A five-minute read about destitution and obligation.
The Things We Take
YouÕre awake before you open your eyes. You feel the warmth of daylight and see the bright stain of colour on the back of your eyelids. You lie still in that dreamy, private place and imagine youÕre somewhere else. Anywhere else.
You hear two other sets of lungs snoring in harmony. One in each ear; one warm body on either side of you. You smile at the thought of that little face and that big face, and you remember why you get up every day. You remember why you do such terrible things.
You open your eyes and stare up at the ceiling of the abandoned country train station. ItÕs far, far away and you can see the white cockatoos squat on brick ledges like dollops of cream on the rim of a cake.
You stand and move over the cold, hard concrete floor. You look back to your family and see your partnerÕs thin and frowning lips. You gaze at your childÕs face, round with balls of fat clinging to the corners of her mouth. Someone has spray-painted a huge, obscene word on the wall above your mattress and you know youÕll have to move again before you teach your daughter to read.
You squint as you step from the shadows to the sun. The world is lovely out here, and the magpies warble their morning melody as you move through the paddock. The long grass is still damp and droplets of water soak the bottom of your jeans as you approach the curve in the train tracks. The trains slow here, and you can step up in between the carriages. You can press your body to the rigid metal ladder, and it will only take thirty-five minutes to ride into the city.
Here it comes. The unforgiving wheels rattle over the earth. You start to run. YouÕve done this many, many times but youÕre still afraid of the machine. With just one slip or trip or stumble youÕll be beneath the heavy metal containers. Your fists clench around the ladderÕs rungs. Your feet are clear of the ground. YouÕre safe. When the train slows again, you sprint with long, desperate strides from any workers and keep on going until youÕre moving casually over the metropolitan footpath.
YouÕre at your favourite place.
Sometimes you enter this alley from the west, where the road thins and the dull, matte pavement turns to red bricks. Sometimes you enter from the east, where you have to swerve between hanging plants that sit in wire beds and dangle from dainty chains. This place is so peaceful, so lovely that even the metal here is more like jewellery than hardware.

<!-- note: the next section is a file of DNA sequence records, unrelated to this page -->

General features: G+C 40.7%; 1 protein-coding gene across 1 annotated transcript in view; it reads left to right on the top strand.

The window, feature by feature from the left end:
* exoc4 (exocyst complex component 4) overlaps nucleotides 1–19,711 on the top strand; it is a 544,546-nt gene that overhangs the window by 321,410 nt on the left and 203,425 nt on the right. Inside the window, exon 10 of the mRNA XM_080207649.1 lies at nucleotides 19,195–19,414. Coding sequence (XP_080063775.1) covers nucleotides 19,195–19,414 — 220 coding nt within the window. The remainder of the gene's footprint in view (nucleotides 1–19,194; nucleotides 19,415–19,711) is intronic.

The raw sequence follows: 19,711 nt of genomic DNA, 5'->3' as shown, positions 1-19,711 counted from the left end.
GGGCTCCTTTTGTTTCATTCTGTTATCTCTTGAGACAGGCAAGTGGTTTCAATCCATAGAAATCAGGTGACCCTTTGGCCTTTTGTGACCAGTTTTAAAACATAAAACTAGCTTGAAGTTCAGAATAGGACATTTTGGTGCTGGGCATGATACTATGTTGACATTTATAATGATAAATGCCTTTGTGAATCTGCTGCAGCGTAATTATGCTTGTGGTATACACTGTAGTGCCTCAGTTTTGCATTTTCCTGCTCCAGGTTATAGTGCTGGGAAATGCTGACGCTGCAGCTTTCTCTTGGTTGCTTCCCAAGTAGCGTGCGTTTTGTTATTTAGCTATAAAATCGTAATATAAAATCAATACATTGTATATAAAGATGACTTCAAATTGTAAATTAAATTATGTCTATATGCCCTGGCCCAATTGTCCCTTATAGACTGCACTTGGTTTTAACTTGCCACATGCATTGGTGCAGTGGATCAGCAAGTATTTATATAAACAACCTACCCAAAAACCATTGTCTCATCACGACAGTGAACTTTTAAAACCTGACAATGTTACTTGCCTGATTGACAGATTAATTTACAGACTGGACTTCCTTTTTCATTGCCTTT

ItÕs just an alley. ItÕs just a boundary between houses and a path from one crowded street to another, but someone has brought creativity to the blank canvas of these walls. Someone has draped fairy lights and laid soil and planted small purple flowers. Someone you will never meet has painted garden gnomes and hung ceramic faces where once there was only rotting timber and cracked concrete. A strangerÕs anonymous gesture makes you smile, every day, when it can be so hard to even breathe.
You sit on the little wooden bench and wait. The alley isnÕt very wide, so you know anyone who passes must approach you and then stroll away with their back turned. They never see you following, not until itÕs too late.
Here comes a group of children.
There are four of them: all boys, early teens. They push and jeer each other. Their haircuts are identical eruptions of scruffy thin strands. All wearing jeans, sneakers and plain-coloured shirts. They go silent as they file past you and look at the ground. As they leave you behind, one of them whispers something, and they all laugh as they turn onto the next street and vanish.
A woman with a pram is clack, clack, clacking her way in your direction as the wheels skip over the imperfections of the footpath. SheÕs looking down into the folds of the blanket she pushes ahead of her and speaking softly to the little joy within. She smells like sunscreen lotion and coconut.
ÒGood morning.Ó She meets your gaze and gives you a huge, comforting smile as she moves past.
ÒHi, have a great day,Ó you reply. You wave to the curious set of eyes that watch you from the cotton womb of the pram. You wish the mother would stay and chat, but sheÕs gone and a middle-aged man approaches.
His leather shoes make soft tapping sounds on the ground and his dark suit jacket swish swashes as it rubs against him in the heat. In one hand he clutches a few plastic shopping bags, in the other he presses a phone to his ear.
ÒI donÕt give a DAMN!Ó he yells into the device.
ÒGood morning,Ó you chirp up to him, and he swears at you without even bothering to look down.
ÒNo, I said no, and thatÕs final,Ó he growls at the person on the other end of the line.
You stand and move behind him. He doesnÕt see you following, and he doesnÕt see you pick up the little garden gnome. HeÕs facing away as you swing the ceramic artefact at the base of his head. The phone heÕs holding to his ear is smashed.
YouÕre bent over, fingers in his smooth, delicate pockets. You take his wallet and his keys, and you unbuckle his fancy belt and untie his shoes. You take them too. You stand, look over your shoulder and get ready to run. Then you pause a second. You tip the contents of his shopping bags out beside your favourite garden. Within the clutter of useless debris that scatters over the floor, thereÕs a little pink doll. ItÕs a young girlÕs new toy. You take that too.
One of the most difficult things about writing in the second person is avoiding gender. There is nothing to suggest ÒyouÓ are male or female and I hope that people assign this personality trait in a way that engages them with the narrative. So, did you read it as a man or a woman? And have you read it in your own gender, or found something in the text that has suggested femininity vs. masculinity?
IÕm a man and I interpret this story as having a female protagonist; I donÕt know why. Perhaps the combination of love and duty is more closely related to the fairer sex. Sorry gents.